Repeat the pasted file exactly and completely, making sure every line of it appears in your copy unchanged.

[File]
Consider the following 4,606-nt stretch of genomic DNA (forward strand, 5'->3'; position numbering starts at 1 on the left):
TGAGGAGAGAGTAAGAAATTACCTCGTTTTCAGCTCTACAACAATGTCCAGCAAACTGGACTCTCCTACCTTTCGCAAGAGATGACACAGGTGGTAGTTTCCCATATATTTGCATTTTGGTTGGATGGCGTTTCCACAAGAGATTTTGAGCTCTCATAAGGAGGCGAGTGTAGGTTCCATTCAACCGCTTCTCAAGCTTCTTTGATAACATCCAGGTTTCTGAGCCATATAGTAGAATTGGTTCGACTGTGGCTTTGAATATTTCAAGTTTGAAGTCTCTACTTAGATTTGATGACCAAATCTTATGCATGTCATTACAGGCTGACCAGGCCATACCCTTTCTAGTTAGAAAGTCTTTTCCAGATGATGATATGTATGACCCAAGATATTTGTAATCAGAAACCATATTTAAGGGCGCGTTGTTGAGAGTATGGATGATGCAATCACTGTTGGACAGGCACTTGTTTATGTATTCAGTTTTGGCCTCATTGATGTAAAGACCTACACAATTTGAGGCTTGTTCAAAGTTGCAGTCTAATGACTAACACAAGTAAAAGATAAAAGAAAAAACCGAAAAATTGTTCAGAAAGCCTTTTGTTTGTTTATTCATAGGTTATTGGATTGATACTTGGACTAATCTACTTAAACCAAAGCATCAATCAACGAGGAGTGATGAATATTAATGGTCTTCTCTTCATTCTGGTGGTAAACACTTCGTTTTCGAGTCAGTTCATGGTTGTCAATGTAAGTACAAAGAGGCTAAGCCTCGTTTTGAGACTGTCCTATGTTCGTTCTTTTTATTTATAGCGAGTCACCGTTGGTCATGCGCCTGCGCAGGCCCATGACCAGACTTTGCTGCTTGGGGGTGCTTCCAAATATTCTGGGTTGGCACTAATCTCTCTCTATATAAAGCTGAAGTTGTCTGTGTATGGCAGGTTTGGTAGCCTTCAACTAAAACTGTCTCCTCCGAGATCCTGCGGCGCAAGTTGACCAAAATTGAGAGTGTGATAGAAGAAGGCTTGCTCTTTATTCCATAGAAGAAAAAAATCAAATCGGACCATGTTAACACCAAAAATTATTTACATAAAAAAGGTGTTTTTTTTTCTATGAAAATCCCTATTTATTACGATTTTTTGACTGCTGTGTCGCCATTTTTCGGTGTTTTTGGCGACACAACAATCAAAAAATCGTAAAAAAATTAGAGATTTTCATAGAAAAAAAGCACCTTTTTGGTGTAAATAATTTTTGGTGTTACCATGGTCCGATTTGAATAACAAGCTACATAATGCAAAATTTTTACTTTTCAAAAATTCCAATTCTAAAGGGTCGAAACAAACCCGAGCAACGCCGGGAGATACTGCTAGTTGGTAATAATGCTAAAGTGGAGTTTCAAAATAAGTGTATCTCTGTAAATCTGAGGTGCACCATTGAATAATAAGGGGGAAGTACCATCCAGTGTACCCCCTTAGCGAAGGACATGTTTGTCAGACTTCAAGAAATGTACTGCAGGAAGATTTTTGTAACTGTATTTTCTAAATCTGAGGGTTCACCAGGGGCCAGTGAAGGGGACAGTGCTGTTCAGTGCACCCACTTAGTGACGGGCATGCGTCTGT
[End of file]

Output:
Consider the following 4,606-nt stretch of genomic DNA (forward strand, 5'->3'; position numbering starts at 1 on the left):
TGAGGAGAGAGTAAGAAATTACCTCGTTTTCAGCTCTACAACAATGTCCAGCAAACTGGACTCTCCTACCTTTCGCAAGAGATGACACAGGTGGTAGTTTCCCATATATTTGCATTTTGGTTGGATGGCGTTTCCACAAGAGATTTTGAGCTCTCATAAGGAGGCGAGTGTAGGTTCCATTCAACCGCTTCTCAAGCTTCTTTGATAACATCCAGGTTTCTGAGCCATATAGTAGAATTGGTTCGACTGTGGCTTTGAATATTTCAAGTTTGAAGTCTCTACTTAGATTTGATGACCAAATCTTATGCATGTCATTACAGGCTGACCAGGCCATACCCTTTCTAGTTAGAAAGTCTTTTCCAGATGATGATATGTATGACCCAAGATATTTGTAATCAGAAACCATATTTAAGGGCGCGTTGTTGAGAGTATGGATGATGCAATCACTGTTGGACAGGCACTTGTTTATGTATTCAGTTTTGGCCTCATTGATGTAAAGACCTACACAATTTGAGGCTTGTTCAAAGTTGCAGTCTAATGACTAACACAAGTAAAAGATAAAAGAAAAAACCGAAAAATTGTTCAGAAAGCCTTTTGTTTGTTTATTCATAGGTTATTGGATTGATACTTGGACTAATCTACTTAAACCAAAGCATCAATCAACGAGGAGTGATGAATATTAATGGTCTTCTCTTCATTCTGGTGGTAAACACTTCGTTTTCGAGTCAGTTCATGGTTGTCAATGTAAGTACAAAGAGGCTAAGCCTCGTTTTGAGACTGTCCTATGTTCGTTCTTTTTATTTATAGCGAGTCACCGTTGGTCATGCGCCTGCGCAGGCCCATGACCAGACTTTGCTGCTTGGGGGTGCTTCCAAATATTCTGGGTTGGCACTAATCTCTCTCTATATAAAGCTGAAGTTGTCTGTGTATGGCAGGTTTGGTAGCCTTCAACTAAAACTGTCTCCTCCGAGATCCTGCGGCGCAAGTTGACCAAAATTGAGAGTGTGATAGAAGAAGGCTTGCTCTTTATTCCATAGAAGAAAAAAATCAAATCGGACCATGTTAACACCAAAAATTATTTACATAAAAAAGGTGTTTTTTTTTCTATGAAAATCCCTATTTATTACGATTTTTTGACTGCTGTGTCGCCATTTTTCGGTGTTTTTGGCGACACAACAATCAAAAAATCGTAAAAAAATTAGAGATTTTCATAGAAAAAAAGCACCTTTTTGGTGTAAATAATTTTTGGTGTTACCATGGTCCGATTTGAATAACAAGCTACATAATGCAAAATTTTTACTTTTCAAAAATTCCAATTCTAAAGGGTCGAAACAAACCCGAGCAACGCCGGGAGATACTGCTAGTTGGTAATAATGCTAAAGTGGAGTTTCAAAATAAGTGTATCTCTGTAAATCTGAGGTGCACCATTGAATAATAAGGGGGAAGTACCATCCAGTGTACCCCCTTAGCGAAGGACATGTTTGTCAGACTTCAAGAAATGTACTGCAGGAAGATTTTTGTAACTGTATTTTCTAAATCTGAGGGTTCACCAGGGGCCAGTGAAGGGGACAGTGCTGTTCAGTGCACCCACTTAGTGACGGGCATGCGTCTGT